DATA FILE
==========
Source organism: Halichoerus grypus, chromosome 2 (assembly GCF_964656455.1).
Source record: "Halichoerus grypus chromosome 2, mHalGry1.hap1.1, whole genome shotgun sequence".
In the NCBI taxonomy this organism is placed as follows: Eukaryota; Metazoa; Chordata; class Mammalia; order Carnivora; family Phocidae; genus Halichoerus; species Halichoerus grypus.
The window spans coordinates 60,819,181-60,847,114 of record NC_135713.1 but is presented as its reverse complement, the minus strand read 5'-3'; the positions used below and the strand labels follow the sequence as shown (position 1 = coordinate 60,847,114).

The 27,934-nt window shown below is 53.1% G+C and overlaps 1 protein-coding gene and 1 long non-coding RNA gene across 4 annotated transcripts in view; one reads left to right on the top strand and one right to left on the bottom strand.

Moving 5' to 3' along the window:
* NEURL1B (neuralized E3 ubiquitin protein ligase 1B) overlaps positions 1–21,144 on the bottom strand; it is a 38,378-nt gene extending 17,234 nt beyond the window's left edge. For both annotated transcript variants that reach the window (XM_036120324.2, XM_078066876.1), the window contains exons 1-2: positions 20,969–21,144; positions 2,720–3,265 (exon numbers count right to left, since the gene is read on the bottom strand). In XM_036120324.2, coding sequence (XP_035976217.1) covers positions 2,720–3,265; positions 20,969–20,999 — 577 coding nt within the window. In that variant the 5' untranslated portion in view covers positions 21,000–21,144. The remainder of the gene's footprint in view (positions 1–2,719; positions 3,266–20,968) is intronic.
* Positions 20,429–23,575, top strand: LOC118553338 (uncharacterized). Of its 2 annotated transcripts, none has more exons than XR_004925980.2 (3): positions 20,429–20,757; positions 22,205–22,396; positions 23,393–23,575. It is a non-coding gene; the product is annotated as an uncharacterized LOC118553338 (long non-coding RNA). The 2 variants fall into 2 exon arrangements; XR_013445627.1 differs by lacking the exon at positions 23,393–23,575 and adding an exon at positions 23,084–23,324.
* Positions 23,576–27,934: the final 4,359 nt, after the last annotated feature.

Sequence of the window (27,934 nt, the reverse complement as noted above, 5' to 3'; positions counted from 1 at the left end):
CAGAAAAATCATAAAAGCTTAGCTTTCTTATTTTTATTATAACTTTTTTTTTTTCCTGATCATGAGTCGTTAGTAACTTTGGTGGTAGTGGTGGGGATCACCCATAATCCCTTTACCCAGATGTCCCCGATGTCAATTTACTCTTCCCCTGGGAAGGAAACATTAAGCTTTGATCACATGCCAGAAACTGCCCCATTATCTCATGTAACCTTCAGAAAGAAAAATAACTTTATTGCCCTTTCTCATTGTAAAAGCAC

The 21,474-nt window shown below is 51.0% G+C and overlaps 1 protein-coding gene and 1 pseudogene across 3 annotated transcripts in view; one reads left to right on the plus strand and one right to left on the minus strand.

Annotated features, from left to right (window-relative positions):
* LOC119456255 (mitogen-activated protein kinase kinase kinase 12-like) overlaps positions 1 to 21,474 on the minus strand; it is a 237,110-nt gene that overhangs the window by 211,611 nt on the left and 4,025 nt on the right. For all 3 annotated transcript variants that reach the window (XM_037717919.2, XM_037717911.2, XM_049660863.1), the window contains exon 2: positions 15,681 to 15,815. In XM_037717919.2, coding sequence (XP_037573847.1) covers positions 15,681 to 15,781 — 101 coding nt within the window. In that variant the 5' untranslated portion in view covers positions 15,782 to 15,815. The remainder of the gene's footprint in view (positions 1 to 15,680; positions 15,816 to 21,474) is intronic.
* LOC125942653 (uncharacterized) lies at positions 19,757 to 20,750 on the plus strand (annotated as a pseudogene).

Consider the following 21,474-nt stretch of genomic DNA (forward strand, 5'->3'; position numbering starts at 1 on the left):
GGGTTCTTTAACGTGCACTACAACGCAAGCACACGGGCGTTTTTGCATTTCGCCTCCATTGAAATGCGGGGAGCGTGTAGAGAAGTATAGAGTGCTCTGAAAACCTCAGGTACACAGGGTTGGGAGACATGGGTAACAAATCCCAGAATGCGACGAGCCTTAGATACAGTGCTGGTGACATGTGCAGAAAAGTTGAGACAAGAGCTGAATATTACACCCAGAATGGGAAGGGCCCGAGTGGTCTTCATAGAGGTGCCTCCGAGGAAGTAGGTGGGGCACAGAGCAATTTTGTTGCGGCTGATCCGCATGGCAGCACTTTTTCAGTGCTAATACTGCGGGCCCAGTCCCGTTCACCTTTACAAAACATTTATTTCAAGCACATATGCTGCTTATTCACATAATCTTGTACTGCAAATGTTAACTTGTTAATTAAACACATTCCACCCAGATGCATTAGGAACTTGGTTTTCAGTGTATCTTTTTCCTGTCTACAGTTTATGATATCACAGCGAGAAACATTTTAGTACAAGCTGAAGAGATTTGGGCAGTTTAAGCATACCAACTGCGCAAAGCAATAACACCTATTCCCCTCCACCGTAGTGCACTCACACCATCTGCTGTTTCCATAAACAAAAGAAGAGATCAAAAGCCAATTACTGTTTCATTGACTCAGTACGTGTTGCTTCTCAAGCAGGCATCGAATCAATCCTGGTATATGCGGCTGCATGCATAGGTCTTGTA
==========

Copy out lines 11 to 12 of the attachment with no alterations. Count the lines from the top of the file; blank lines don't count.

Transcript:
CAGAAAAATCATAAAAGCTTAGCTTTCTTATTTTTATTATAACTTTTTTTTTTTCCTGATCATGAGTCGTTAGTAACTTTGGTGGTAGTGGTGGGGATCACCCATAATCCCTTTACCCAGATGTCCCCGATGTCAATTTACTCTTCCCCTGGGAAGGAAACATTAAGCTTTGATCACATGCCAGAAACTGCCCCATTATCTCATGTAACCTTCAGAAAGAAAAATAACTTTATTGCCCTTTCTCATTGTAAAAGCAC

The 21,474-nt window shown below is 51.0% G+C and overlaps 1 protein-coding gene and 1 pseudogene across 3 annotated transcripts in view; one reads left to right on the plus strand and one right to left on the minus strand.